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Pali is the language of the Tipiṭaka, which is the sacred canon of Theravāda Buddhism and contains much of the Buddha’s speech. Closeley related to Sanskrit, both languages are used interchangeably between religions.

General definition (in Buddhism)

Siddha (सिद्ध).—In Buddhism it denotes a class of saints who have attained Siddhi or perfection in Tāntric rites.

(Source): DSpace at Pondicherry: Siddha Cult in Tamilnadu (buddhism)

In Jainism

General definition (in Jainism)

Siddha (सिद्ध).—In Jainism, this term is equivalent to the designation tīrthaṅkara.

(Source): DSpace at Pondicherry: Siddha Cult in Tamilnadu (jainism)

Siddha (सिद्ध).—How many types of dispositions are there for pure souls (siddhas)? Pure souls have two types of dispositions namely due to destruction of karmas and due to the inherent nature of the soul. What are the dispositions (bhāva) of siddhas? These are four due to destruction of karmas and one due to the inherent nature of the soul.


(Source): Encyclopedia of Jainism: Tattvartha Sutra 2: the Category of the living
General definition book cover
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Jainism is an Indian religion of Dharma whose doctrine revolves around harmlessness (ahimsa) towards every living being. The two major branches (Digambara and Svetambara) of Jainism stimulate self-control (or, shramana, ‘self-reliance’) and spiritual development through a path of peace for the soul to progess to the ultimate goal.

India history and geogprahy

Siddha medicine is a system of medicine that was brought to the south of India by the great siddhar or sage Agastya. It is said that Siddha medicine is the oldest system of medicine in the world, with siddhars claiming it to be 8,000 years old. It has two branches: Siddha medicine and Siddha massage. It was in the South under the auspices of Agastya nd the eighteen great siddhars that the techniques of detoxification processes called panchakarma and kya kalpa were developed.

(Source): Google Books: The Encyclopedia of Ayurvedic Massage (history)

Siddha in the context of South Indian Tamiḻ culture, the Siddhas (cittar) are those who have attained the eight great supernatural powers (aṣtasiddhis), use their achievement in medical cure and/or alchemy, and express their views and doctrine in prose and verse composed in Tamiḻ.

(Source): DSpace at Pondicherry: Siddha Cult in Tamilnadu (historical)
India history book cover
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The history of India traces the identification of countries, villages, towns and other regions of India, as well as royal dynasties, rulers, tribes, local festivities and traditions and regional languages. Ancient India enjoyed religious freedom and encourages the path of Dharma, a concept common to Buddhism, Hinduism, and Jainism.

Languages of India and abroad

Marathi-English dictionary

siddha (सिद्ध).—p (S) Accomplished, effected, finished, completed, prepared, made. 2 Established, substantiated, evinced, demonstrated, proved; rendered true, valid, good &c. 3 Judged, decided, determined;-as a litigation, cause, suit. 4 Framed, formed, enacted, made;-as an award, a decision, regulation, law, rule. 5 Cooked or dressed;--as food: also prepared, cured, or made (by compounding, concocting &c.);--as a medicine. 6 Ready, prepared, willing and waiting;--as a person to act, an animal or a thing to be employed or used. 7 Adept or accomplished (in alchemy &c.) 8 In grammar. Concrete: contrad. from sādhita Abstract. Also Primitive: contrad. from sādhita Derivative. 9 Used as s m An inspired writer, as Vyasa and others: also a person to whom the past, present, and future are supposed to be known, a seer. 10 A divine personage of undefined attributes or character, a sort of demigod or spirit, inhabiting, together with the Widyadharas, Munis &c., the regions between the earth and sun. 11 An adept, a magician, one who, by the performance of certain mystical and magical rites, has acquired superhuman powers. 12 An ascetic who, by mystical and austere practices, has effected one or all of five purposes; viz. the wealth of the gods, the form of the gods, the society of the gods, residence in any of the divine lokas, identification with a deity. 13 The twenty-first of the astronomical Yogas. Note. Useful compounds are formed with this word as p; e.g. anubhavasiddha, anādisiddha, svabhāvasiddha, pūrvasiddha, pratyakṣasiddha, lōkasiddha, śāstrasiddha, vyākaraṇasiddha, nyāyasiddha, upādhisiddha, kriyāsiddha, jñānasiddha, yōgasiddha, ōṣadhīsiddha &c. Of these some will be found in order. sarva siddha āṇi culīsa pōtērēṃ Used where a person is ever prompt to cry out All's ready; whereas the cowdunging clout is still upon the fireplace (and thus dinner or the dressing of it is remote indeed). siddha is much used after participles in the ūna form; as karūna siddha, pāhūna siddha, aikūna siddha, śikūna siddha, bhōgūna or anubhavūna siddha Perfected, prepared, or become adept through doing, through seeing, through hearing about &c.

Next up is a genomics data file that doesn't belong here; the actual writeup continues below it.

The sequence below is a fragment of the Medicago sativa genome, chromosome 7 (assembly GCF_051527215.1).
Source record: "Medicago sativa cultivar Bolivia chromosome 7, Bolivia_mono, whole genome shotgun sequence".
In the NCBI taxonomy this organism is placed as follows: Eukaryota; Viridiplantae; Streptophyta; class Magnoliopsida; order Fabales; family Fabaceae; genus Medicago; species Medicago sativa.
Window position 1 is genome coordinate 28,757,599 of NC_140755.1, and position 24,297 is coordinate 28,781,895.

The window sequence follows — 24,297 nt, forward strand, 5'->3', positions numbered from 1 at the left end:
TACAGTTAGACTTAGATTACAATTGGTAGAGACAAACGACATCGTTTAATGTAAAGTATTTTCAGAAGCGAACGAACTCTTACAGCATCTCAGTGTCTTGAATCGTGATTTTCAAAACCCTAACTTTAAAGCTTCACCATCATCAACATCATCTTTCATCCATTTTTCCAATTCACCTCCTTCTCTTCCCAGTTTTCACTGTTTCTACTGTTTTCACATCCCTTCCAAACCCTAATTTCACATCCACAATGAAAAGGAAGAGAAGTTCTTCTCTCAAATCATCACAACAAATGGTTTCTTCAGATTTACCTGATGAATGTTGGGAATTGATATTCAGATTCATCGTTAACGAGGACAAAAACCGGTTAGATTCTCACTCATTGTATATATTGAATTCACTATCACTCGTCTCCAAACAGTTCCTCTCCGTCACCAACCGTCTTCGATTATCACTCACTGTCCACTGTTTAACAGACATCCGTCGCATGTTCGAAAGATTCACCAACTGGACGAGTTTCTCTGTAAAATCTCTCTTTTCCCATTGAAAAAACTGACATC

(Source): DDSA: The Molesworth Marathi and English Dictionary

siddha (सिद्ध).—p Accomplished. Cooked. Proved. Ready. Judged. Primitive. m An adept. An ascetic.

(Source): DDSA: The Aryabhusan school dictionary, Marathi-English
context information

Marathi is an Indo-European language having over 70 million native speakers people in (predominantly) Maharashtra India. Marathi, like many other Indo-Aryan languages, evolved from early forms of Prakrit, which itself is a subset of Sanskrit, one of the most ancient languages of the world.